Posted by preforeclosureinvestor on February 04, 2009 at 14:19:23:
If the lender decides to check, and sees you on title, chances are high that they will reject the offer. Not to say that it CAN’T be done, or even that it’s not worth trying. Worst case scenario is they proceed to foreclose anyway.
When you say “own” the deed, has it been recorded yet?
And by deed I assume you are refering to a grant, warranty, or qc deed, as opposed to, what we call, the “deed packet” consisting not only of the above mentioned doc(s), but also the Purchase Agreement, LOA, LPOA, short sale disclosure/ CYA, etc…We find this to be the most effective way to “tie up” the property while we negotiate with the lender.
Not to be confused with the actual short sale “packet” that you submit to the bank, which includes some (not all)of these, and other docs.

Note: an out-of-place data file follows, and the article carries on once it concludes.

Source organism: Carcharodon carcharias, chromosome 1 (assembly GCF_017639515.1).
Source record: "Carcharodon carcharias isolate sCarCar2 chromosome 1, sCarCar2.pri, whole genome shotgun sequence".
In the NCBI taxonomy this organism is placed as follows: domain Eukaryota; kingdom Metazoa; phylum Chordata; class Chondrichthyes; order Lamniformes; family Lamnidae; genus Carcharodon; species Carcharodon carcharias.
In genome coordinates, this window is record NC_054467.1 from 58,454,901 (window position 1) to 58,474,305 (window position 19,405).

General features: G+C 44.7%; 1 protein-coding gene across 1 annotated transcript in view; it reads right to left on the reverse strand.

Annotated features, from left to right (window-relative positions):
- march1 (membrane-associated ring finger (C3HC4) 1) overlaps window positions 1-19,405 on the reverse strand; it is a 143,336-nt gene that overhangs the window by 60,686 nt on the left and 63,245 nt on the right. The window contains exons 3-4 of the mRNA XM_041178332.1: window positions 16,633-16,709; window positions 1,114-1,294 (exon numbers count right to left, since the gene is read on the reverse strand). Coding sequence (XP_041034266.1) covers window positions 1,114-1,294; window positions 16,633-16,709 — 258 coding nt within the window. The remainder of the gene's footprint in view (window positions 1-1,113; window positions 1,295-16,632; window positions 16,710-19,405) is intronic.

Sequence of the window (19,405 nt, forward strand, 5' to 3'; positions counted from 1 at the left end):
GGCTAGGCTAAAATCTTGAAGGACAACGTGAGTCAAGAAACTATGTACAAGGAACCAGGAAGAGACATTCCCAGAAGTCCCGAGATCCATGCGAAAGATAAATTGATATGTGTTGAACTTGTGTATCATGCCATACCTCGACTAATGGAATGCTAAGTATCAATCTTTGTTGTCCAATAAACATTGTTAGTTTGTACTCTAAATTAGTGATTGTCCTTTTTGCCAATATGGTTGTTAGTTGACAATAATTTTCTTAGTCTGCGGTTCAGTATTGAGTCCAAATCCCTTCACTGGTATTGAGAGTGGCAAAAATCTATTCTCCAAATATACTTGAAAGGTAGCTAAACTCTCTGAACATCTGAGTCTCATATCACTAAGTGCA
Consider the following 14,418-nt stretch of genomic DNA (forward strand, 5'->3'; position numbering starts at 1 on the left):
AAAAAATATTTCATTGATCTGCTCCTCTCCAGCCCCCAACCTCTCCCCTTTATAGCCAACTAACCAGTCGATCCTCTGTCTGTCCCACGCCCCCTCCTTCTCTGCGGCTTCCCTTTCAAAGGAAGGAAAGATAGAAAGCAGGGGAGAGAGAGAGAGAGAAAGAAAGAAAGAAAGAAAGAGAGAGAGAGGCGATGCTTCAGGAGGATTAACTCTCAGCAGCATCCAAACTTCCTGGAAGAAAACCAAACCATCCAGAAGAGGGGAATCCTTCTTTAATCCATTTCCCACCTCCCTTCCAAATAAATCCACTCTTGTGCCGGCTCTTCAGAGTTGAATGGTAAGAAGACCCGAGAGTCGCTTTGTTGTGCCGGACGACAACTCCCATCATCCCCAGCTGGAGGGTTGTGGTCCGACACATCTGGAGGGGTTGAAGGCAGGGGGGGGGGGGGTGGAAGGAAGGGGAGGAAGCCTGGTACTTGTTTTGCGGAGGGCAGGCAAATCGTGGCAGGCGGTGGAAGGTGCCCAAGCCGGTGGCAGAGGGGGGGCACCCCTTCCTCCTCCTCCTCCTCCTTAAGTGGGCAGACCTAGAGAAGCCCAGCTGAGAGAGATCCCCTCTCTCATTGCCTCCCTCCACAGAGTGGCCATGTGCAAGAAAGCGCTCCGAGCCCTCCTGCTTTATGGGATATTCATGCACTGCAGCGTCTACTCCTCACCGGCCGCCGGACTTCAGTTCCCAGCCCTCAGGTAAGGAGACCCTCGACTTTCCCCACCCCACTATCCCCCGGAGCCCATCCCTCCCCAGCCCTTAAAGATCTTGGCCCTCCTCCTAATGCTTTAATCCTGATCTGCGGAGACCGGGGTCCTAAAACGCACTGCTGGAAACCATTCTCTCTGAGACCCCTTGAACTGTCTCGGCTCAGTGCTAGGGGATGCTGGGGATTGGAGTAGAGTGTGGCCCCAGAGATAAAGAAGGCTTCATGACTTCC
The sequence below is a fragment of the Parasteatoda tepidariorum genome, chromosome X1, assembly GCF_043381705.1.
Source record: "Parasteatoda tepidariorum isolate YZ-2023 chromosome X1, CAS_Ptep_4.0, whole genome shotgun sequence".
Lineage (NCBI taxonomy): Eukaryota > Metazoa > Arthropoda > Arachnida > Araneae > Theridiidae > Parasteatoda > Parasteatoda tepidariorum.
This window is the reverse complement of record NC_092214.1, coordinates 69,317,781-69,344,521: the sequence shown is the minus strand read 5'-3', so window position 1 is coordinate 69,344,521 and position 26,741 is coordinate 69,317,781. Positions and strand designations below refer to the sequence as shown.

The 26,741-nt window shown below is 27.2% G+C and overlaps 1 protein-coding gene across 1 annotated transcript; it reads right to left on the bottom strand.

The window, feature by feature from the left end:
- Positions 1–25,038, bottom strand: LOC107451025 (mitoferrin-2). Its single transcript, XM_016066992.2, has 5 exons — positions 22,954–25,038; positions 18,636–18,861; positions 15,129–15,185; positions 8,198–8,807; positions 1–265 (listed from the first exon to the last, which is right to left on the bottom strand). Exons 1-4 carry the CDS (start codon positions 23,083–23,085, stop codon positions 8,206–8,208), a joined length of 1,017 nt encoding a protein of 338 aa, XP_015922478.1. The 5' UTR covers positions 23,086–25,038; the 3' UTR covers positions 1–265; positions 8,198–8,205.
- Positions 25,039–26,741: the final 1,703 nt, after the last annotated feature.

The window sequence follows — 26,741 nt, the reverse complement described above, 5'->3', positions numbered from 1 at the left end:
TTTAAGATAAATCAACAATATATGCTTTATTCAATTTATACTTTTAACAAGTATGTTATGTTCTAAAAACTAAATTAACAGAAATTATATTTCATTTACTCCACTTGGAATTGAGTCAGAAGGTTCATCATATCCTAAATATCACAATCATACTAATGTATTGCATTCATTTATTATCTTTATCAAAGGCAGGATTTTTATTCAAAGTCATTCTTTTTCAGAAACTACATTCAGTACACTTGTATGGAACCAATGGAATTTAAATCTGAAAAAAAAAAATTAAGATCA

The key is knowing which docs to GET, and knowing which ones to send, and which ones NOT to send to the bank.
In a short sale, you definitely want to have the deed (packet), but do NOT want to record it (the warranty deed) before the lender has approved your offer. Or even AFTER it’s approved, but before closing.
If they decide to check, and see you on title, chances are high that they will reject the offer.
And you definitely don’t want the bank to get the impression that the the homeowner has somehow profited from the deal AT ALL. As far as they are concerned, the owner should get NOTHING.
The only real reason to record before the actual closing, would be, if you found out that the homeowner had also deeded the property to another party (which does happen), and it becomes a matter of who records first. You would effectively create a cloud on title, forcing the homeowner/ 2nd party to deal with YOU before the house can be sold.
At least, that’s the way some of us do it.